A polar expedition with a cause
Will Bolsover of Natural World Safaris has for years been at the forefront of conscious travel, going to great lengths to parlay itineraries into opportunities for his clients to be as educated and proactive about the environment as they are wowed by it. In May 2020, he’ll take the engagement factor up a notch with the first of his new Expeditions for Change – journeys calibrated, in his words, “to raise both awareness and funds for frontline conservation projects”. Kicking it off is a 10-day expedition to Svalbard, co-led by the acclaimed photographer/polar explorer Martin Hartley. Participants, limited to 12, will assist the expedition leaders with collecting data that will support the research of several philanthropic initiatives, including the Polar Citizen Science Collective and Nasa Globe Observer. Expeditions for Change, from £11,995 per person; naturalworldsafaris.com.
A light (and stylish) footprint in south Goa
It’s one of India’s most mutable places, a haven for heritage-architecture enthusiasts, yogis, beachgoers and ravers. The received wisdom about Goa is that its south is by now overdeveloped (and overvisited, and generally overwrought), while the north sequesters the pristine shores, the prettier accommodations and the chicer people. Not so fast, says Mahout founder Mary-Anne Denison-Pender: here is the very cool new Cabo Serai, whose 14 acres, far to the south of the capital, Panaji, host just seven thatched cottages and three tents. They’re all stylish, with locally made daybeds, jute rugs and wide balconies giving onto treetop and sea views. They’re also designed with a minimal footprint in mind, from banning single-use plastics to reusing groundwater. Cabo Serai combines rather handily with Kahani Paradise, in Gokarna, about three hours’ drive south, a charming six-suite compound in a part of Karnataka state sometimes called the “alternative Goa”, with 20 lush, private acres in easy striking distance of Paradise Beach and shambolically pretty Gokarna town. Get a group and take it over – it lends itself perfectly to parties. Cabo Serai, from £195, and Kahani Paradise, from £290; mahoutuk.com.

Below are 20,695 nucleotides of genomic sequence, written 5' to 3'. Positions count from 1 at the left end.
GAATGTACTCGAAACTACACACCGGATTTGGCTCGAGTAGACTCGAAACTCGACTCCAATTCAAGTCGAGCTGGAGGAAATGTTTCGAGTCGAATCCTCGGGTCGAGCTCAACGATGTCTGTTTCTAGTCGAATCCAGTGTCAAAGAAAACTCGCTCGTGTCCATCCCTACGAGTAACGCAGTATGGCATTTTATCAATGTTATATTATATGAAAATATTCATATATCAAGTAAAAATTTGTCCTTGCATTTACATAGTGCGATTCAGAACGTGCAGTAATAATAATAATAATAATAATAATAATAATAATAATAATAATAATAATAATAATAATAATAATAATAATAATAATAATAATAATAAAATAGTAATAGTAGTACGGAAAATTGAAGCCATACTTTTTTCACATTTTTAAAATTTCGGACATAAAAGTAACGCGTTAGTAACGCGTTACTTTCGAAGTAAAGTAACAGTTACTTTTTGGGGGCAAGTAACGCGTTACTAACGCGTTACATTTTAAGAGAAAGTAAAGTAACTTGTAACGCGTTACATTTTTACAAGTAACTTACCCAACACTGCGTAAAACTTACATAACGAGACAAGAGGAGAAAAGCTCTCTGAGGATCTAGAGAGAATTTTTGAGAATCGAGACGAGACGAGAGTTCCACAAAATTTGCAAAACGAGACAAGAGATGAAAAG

Art meets hospitality in Turkey
In the wake of Istanbul’s double culture bill – the Biennial and Contemporary Istanbul – a new art address has made its debut in Turkey: the Odunpazari Modern Museum, or OMM, in the 4,000-year-old university town of Eskisehir in Western Anatolia. Conceived and funded by architect-construction magnate Erol Tabanca to house his 1,000-strong collection of Turkish art, OMM is the work of Kengo Kuma & Associates, its dynamic gallery spaces recalling Kuma’s work on the V&A Dundee. Tabanca’s new 12-suite hotel, Omm Inn, is housed in three joined Ottoman-era houses, whose wide courtyard, with outdoor seating for the restaurant, is open to museum visitors as well. The rooms evince the best of contemporary Turkish design, mixed in with Ottoman-esque beams and flagstones. Omm Inn, from £70; omminn.com.
Japan’s winter sweet spot hots up
Niseko is Japan’s winter sweet spot, a ski destination long on the radar of Australians, Kiwis and Asia-based expats, with world-class slopes and top eating. There’s all manner of places to lay one’s head, from rustic ryokans to full-service condos – and, from January, the very sleek Park Hyatt Niseko Hanazono. If its Tokyo flagship is anything to go by, this brand knows what it’s doing here: the prime ski-in/ski-out location is a promising start, as is the polished design by Melbourne’s BAR Studio, marrying minimalist lines (glass and timber screens) with maximalist indulgences in the spa (with its own onsen to boot). Park Hyatt Hanazono, from about £865; hyatt.com.
Málaga: new culture, new appeal
From the Balearics – where he opened Mallorca’s Cap Rocat and Torralbenc on Menorca – to San Sebastián to the centre of Madrid, Pablo Carrington has serious style credibility in Spain. His sights are now set on Málaga, where a canny city council has been spending big – estimates to date are in the neighbourhood of €100m – encouraging and developing arts initiatives (the city has the only satellite of the Centre Pompidou outside Paris). Opening in a few weeks’ time, Palacio Solecio – formerly the Palacio del Marqués de la Sonora, an 18th-century residence gone derelict post the 2008 crisis – is shortly to be the city’s finest digs. Its 68 rooms have been designed by Mallorcan Antonio Obrador (who authored Cap Rocat’s fantastically chic interiors) and its restaurant is overseen by José Carlos Garcia, second-generation chef-owner of Café de Paris here, former Joan Roca understudy and one of Andalucía’s most watched talents. Palacio Solecio, from €180; palaciosolecio.com.